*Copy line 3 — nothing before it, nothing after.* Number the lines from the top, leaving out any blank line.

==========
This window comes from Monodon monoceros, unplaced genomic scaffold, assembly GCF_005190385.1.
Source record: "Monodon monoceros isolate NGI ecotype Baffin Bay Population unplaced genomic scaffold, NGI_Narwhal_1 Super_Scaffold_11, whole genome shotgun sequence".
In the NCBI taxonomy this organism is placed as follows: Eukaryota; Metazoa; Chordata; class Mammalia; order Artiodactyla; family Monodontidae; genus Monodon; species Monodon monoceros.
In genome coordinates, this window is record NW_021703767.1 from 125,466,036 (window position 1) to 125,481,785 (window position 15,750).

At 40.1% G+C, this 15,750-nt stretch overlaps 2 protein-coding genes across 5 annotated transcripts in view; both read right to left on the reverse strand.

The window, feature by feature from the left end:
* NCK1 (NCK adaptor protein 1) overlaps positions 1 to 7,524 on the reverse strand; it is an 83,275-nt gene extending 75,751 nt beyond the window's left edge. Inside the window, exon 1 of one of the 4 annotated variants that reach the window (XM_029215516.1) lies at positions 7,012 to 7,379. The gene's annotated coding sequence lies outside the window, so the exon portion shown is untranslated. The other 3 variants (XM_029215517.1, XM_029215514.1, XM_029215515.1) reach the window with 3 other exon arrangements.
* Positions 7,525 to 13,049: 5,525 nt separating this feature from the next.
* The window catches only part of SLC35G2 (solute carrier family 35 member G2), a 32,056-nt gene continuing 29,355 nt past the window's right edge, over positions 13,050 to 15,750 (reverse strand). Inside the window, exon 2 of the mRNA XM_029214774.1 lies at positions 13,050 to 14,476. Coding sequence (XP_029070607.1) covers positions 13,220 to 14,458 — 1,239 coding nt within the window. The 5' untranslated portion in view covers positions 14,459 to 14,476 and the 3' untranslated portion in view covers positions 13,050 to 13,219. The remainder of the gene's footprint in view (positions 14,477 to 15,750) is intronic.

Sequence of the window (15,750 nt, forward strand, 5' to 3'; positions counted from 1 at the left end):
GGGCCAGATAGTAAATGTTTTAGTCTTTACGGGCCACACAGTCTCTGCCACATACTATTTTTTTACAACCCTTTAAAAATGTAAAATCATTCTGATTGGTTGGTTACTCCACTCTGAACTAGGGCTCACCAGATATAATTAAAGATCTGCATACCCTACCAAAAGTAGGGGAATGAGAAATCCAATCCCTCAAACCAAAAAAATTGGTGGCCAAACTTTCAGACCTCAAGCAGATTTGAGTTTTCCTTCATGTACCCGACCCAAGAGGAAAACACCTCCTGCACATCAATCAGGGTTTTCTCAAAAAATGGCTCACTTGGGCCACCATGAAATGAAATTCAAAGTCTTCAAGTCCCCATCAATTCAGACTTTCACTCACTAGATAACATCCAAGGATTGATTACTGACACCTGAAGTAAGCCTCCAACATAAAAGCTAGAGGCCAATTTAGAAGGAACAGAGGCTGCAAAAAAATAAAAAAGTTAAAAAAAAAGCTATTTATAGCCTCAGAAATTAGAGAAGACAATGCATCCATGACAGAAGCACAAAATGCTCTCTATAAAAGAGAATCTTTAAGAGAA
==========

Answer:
In the NCBI taxonomy this organism is placed as follows: Eukaryota; Metazoa; Chordata; class Mammalia; order Artiodactyla; family Monodontidae; genus Monodon; species Monodon monoceros.